We’ve all read the interviews with celebrities, and freelance writers may have gotten a little green with envy, especially upon discovering the interviewer doesn’t have a degree in journalism. Isn’t that required to interview actors and big-name stars? And if not, what do those writers have that other writers don’t?

You might be surprised to learn there isn’t a trick to nabbing a prime interview, or getting the opportunity to write about one of your favorite celebrities. Breaking into entertainment journalism requires preparation and research, along with a good deal of tenacity.

Following these few steps will help.

Starting small is necessary when trying to get your foot in the door of the entertainment industry. You’re not going to start with an interview with Tom Cruise for People Magazine, but you could get an interview with a local celebrity for your town’s newspaper. You can reach out to local authors, playwrights, and, when you see someone in your area posting on social media about a screenplay they’ve optioned, contact them to request an interview.

Follow lesser-known celebrities and behind-the-scenes people on Twitter. Everyone wants to chat with the Grammy and Emmy Award winners but there are a plethora of actors and artists who are just starting out that need the press. And, don’t just think about actors. Consider the crew like the location manager, graphic artist, set designer, or the cast production assistant. Ask them about their job, what it’s like working on certain sets, and working with the actors. They might not be able to tell you much about the actors but most will be happy to talk about their contribution to the film or television series.

Set up your brand. Start with your own blog before you begin pitching to magazines and entertainment sites. Since you’re already a writer, you have some experience behind your name, which is helpful when reaching out for interviews.  You can write movie reviews, interview background actors in your area, and reach out to production assistants through Twitter as well.

Follow publicists on LinkedIn. You want to start communicating with publicity companies. They can be an inroad into celebrity interviews, as well as providing you with media releases that make for great articles that will draw attention to your blog. I have gotten most of my interviews through publicists so this is an important step.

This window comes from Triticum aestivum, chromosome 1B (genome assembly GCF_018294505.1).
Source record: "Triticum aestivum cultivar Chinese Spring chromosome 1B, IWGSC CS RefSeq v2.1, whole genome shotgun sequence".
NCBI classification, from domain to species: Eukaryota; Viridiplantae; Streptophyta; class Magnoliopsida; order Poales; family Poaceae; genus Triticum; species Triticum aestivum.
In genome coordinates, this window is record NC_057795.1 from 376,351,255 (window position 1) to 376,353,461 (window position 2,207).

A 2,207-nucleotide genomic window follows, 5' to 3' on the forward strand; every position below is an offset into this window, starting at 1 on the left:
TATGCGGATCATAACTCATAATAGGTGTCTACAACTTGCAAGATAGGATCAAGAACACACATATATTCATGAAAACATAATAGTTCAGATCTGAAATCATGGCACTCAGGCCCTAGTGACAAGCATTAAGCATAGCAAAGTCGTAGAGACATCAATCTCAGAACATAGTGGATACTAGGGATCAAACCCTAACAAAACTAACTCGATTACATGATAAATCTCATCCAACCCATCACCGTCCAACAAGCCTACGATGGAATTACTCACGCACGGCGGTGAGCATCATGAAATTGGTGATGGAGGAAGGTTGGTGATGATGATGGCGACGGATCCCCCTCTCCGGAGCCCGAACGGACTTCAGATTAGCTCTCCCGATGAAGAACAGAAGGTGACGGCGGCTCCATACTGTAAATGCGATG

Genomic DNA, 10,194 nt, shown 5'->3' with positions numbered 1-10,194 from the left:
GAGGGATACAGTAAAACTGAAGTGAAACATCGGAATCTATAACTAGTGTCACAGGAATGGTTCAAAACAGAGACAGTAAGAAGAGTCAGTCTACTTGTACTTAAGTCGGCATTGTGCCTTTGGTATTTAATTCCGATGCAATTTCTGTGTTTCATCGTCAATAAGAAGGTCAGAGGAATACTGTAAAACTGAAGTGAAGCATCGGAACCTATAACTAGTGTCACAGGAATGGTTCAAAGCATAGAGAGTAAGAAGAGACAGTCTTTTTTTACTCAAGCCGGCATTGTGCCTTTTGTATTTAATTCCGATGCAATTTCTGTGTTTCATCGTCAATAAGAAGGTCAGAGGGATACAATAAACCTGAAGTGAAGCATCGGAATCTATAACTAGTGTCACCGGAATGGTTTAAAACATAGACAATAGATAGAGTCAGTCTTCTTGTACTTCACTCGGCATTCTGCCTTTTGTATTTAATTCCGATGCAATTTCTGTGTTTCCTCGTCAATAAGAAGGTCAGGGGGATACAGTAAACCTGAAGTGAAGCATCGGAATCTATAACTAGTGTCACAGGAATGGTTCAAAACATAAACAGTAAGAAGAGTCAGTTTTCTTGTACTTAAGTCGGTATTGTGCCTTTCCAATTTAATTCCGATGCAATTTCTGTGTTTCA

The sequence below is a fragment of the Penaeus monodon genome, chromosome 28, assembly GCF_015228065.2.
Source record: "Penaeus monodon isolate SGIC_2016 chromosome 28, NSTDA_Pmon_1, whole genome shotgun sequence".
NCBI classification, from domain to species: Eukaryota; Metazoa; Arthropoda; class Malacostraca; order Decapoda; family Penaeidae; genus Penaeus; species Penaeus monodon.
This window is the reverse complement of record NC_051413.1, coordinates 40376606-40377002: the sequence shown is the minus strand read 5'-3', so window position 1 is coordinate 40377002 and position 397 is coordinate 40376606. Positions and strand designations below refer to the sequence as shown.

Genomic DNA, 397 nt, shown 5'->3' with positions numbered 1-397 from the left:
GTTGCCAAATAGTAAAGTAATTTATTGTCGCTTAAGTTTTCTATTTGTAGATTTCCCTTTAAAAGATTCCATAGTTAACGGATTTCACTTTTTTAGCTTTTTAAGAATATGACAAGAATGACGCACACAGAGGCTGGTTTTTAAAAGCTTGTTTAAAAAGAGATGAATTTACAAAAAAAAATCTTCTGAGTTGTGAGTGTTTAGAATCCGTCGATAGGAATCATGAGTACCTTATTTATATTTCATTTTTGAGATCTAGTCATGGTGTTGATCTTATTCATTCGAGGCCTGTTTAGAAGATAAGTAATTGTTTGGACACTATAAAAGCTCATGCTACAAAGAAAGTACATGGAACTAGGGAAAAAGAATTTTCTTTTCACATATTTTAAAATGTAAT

Be willing to write about things that are dear to a celebrity’s heart, like a charity. Then, share your article on social media, and tag the celebrity. You don’t just want to be seen on social media; you want to make connections. You’re not going to be able to do that with celebrities that have millions of followers…at least not yet. But, you can get your foot in the door with stars that like to talk about their charities. Do your research, interview someone associated with the charity, and share why it’s important. But, make sure you’re genuine. If you don’t care about the charity, it will show in your writing.

Join IMDB Pro. This is where you’ll find all the contact information for practically every celebrity. Through here, you can find agents, publicists, lawyers, actors, and more. There is a fee – $19.99 per month if you pay monthly, and $12.50 per month if you pay annually. So, you may want to put this on the back burner until you have gained some traction with your blog or other sites.

Writing for and about entertainment is fun and can be lucrative. And, it can be done without a degree but you can’t rush the process. Taking things one step at a time, though, will open up a world of possibilities that could launch you into the career of your dreams.


Rachel Carrington is a full-time freelance writer and author who has written for Writers Weekly, the New York Times, Rooted in Rights, The Writer, and Startrek.com, to name a few. You can find her on the web at www.rachelcarrington.com.

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